In contrast, critics still tend to relegate L’Amour to the disposable realm of cheap magazines.  Although his lean prose is less lyrical than Bradbury’s, one finds the same strengths as Bradbury’s in the stories of Louis L’Amour.  While he is best known for Westerns, L’Amour’s fiction has a wide range, from detective stories to tales of merchant seamen and prizefighters.

If latter-day Weavers doubt whether popular fiction can convey traditional values, they ought to delve into the many volumes by Louis L’Amour.  Despite their rough settings and rough characters, his tales avoid using rough language.  Most of his novels and short stories depict men and women minding their own business until crossed by strangers who are greedy and violent.  Amid the taut adventure created by that tension, L’Amour’s protagonists must face questions of loyalty and integrity, of keeping one’s word and doing one’s duty.

Leaving school at fifteen, L’Amour undertook difficult and dangerous jobs, including lumberjack and professional boxer, yet all the while he read voraciously.  Like his passion for boxing, his love of books and self-education features throughout his writing.  L’Amour’s frontier characters echo Alexis de Tocqueville, who said in Democracy in America (1840) that the first time he read William Shakespeare’s Henry V was in an American’s log cabin.

In L’Amour’s novel Flint (1960), the enigmatic main character, an ailing Gilded Age businessman variously named James T. Kettleman or Jim Flint, visits a ranch house in New Mexico and appreciates the small library there:  Charles Dickens, Anthony Trollope, Walter Scott, Washington Irving, William Shakespeare, David Hume’s History of England.  “He was not surprised by the quality of the authors,” explains the narrator, “for he had read the journals of the trappers who came west, and he had known many western men, and knew of the books they read.  They could carry few, so they carried the best.”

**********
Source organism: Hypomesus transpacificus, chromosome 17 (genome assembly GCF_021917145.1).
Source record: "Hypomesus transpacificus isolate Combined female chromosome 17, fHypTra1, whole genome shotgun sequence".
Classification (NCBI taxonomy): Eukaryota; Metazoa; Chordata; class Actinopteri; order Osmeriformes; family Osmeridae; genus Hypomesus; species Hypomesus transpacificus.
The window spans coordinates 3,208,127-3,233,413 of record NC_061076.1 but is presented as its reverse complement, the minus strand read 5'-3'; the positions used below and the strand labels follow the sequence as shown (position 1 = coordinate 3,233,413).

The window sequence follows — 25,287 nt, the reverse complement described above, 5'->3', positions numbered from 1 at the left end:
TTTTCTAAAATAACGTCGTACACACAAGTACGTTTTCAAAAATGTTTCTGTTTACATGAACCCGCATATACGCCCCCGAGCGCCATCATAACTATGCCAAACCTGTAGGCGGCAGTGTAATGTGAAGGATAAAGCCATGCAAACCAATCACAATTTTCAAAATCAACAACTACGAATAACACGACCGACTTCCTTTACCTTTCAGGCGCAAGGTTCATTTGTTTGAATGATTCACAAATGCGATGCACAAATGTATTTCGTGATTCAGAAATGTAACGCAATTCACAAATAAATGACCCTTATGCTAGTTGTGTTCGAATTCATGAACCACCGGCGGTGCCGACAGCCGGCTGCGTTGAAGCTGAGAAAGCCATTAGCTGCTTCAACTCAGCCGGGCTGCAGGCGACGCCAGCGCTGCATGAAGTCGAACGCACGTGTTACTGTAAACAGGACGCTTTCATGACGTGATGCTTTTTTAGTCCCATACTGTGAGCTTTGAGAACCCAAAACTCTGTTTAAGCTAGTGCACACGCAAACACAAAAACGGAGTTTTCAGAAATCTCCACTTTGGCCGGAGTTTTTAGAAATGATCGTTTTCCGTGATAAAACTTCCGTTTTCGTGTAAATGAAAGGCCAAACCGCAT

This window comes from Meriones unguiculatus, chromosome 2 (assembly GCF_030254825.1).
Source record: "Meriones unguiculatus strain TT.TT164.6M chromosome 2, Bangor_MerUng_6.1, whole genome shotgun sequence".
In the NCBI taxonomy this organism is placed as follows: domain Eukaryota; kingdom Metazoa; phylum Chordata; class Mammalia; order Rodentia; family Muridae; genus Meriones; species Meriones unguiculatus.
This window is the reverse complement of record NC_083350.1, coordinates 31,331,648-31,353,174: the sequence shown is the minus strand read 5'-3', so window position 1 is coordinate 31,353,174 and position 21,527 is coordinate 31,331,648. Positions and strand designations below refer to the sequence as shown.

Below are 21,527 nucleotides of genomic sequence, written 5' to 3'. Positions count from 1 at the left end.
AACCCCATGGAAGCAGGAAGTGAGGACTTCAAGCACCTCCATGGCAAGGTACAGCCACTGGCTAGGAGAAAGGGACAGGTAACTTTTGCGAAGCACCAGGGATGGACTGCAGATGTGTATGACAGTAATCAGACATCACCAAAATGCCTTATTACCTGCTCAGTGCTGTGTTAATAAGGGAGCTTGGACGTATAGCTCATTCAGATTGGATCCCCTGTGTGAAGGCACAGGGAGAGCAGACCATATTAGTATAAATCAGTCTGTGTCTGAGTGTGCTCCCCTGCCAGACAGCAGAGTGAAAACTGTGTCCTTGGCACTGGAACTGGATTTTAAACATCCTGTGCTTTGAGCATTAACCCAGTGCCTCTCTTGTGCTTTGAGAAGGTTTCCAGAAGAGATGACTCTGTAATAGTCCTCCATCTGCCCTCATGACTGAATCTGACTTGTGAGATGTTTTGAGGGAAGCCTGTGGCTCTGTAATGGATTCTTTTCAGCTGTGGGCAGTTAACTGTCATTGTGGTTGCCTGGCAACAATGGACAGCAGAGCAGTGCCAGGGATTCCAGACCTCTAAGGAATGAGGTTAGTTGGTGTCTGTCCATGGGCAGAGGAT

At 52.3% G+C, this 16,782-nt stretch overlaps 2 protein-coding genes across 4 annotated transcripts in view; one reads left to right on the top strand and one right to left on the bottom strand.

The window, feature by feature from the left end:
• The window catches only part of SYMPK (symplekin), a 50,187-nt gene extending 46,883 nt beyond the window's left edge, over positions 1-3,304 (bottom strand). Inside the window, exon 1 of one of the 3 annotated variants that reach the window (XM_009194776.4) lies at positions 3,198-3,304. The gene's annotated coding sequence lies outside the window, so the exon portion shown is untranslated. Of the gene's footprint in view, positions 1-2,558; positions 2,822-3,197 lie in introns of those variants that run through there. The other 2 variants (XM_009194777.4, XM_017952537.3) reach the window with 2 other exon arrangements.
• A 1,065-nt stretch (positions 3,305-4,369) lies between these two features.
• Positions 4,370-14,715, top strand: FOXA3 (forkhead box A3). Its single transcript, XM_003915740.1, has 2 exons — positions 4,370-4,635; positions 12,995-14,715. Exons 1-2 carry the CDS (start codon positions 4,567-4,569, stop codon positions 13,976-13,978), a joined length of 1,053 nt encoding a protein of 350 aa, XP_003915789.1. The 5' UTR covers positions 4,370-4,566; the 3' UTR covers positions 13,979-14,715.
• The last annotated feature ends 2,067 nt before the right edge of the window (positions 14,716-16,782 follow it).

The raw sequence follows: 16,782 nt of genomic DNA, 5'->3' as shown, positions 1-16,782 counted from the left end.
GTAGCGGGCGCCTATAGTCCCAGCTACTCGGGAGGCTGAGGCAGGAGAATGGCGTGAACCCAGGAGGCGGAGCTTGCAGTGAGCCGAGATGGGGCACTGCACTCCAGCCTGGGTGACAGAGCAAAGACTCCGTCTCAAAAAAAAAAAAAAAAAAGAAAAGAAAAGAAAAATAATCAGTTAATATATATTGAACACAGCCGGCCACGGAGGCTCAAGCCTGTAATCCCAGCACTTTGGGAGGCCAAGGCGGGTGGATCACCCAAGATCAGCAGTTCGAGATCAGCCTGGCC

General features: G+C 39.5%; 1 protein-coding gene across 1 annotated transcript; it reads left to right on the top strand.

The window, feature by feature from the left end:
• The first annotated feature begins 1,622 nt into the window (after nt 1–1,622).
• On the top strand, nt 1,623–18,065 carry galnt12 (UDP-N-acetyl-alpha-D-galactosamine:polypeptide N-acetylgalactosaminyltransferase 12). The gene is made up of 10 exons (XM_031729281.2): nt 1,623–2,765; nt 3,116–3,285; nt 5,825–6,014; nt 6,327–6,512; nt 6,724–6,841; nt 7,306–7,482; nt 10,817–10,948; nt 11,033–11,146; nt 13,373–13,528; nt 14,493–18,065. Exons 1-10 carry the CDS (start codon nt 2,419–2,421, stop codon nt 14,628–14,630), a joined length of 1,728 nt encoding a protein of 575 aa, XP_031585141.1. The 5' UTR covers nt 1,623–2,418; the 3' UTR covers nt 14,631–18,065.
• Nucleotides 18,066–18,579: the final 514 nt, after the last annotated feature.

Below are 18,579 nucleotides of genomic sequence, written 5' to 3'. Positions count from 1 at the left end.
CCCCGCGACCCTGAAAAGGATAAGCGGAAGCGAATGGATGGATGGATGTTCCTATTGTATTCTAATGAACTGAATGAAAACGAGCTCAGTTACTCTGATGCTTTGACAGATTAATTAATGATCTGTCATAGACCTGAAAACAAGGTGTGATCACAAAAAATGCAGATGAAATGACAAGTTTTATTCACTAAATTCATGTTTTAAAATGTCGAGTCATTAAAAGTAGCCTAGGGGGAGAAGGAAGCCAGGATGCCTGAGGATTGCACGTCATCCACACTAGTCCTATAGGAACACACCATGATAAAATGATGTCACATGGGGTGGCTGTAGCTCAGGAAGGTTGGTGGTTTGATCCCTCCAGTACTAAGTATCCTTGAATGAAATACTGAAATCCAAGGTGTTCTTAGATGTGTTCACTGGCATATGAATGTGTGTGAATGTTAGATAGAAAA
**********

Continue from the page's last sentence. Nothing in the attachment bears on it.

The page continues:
In another novel, To Tame a Land (1965), L’Amour’s main character and narrator is a young man, Ryan Tyler, orphaned and alone.  He soon gains a mentor, who gives the boy a copy of Plutarch’s Lives and tells him to read it five times, assuring him, “You’ll like it better each time.”  When the boy says that he is a slow reader, the older man says, “This is a book to be read that way.  Taste it, roll the flavor on your tongue.”

Later, the young narrator recounts, “Beside campfires under the icy Teton peaks, I read of Hannibal and of Cato.”  Eventually in his travels he visits a family, “the first time I’d been inside a house in over a year,” and there he gravitates to the bookcase, with its editions of “Tacitus, Thucydides, Plato, and a dozen others that were mostly history.”

In The Proving Trail (1978), L’Amour returned to this theme.  This time the narrator is eighteen year-old Kearney McRaven, who comes into town and learns that his widower father has been shot and killed.  Accounts of the killing differ, and the young man must discover the truth before he meets the same obscure end.  He befriends a widow and her daughter, and on his first call at their cabin, he enjoys his coffee and lingers over a shelf of books.  “There were a couple of novels by Sir Walter Scott,” he recalls, “Little Dorrit by Charles Dickens, and Vivian Grey by Benjamin Disraeli.”

Missing from all these lists is one book Tocqueville saw in every American bookshop, the Bible.  Its absence from the shelves perused by L’Amour’s characters is best explained by the likelihood that those settlers kept their Bibles beside their beds.  Gentlemen would not have seen that part of the house, and all L’Amour’s heroes are gentlemen.

Whether L’Amour’s stories motivate someone to read Plutarch or Dickens, Tacitus or Trollope, his fiction reflects virtues they admired.  For Richard Weaver universal literacy was worthwhile only if people learned from their reading.  If Mars and Green Town, not to mention Narnia and Middle Earth, are not one’s cup of tea, the realistic world of Louis L’Amour’s pioneers and detectives, sailors and boxers could be just the place for learning more about courage, prudence, and fidelity.

Daniel J. Heisey
Daniel J. Heisey, O. S. B, is a Benedictine monk of Saint Vincent Archabbey, Latrobe, Pennsylvania, where he is known as Brother Bruno. He teaches Church History at Saint Vincent Seminary.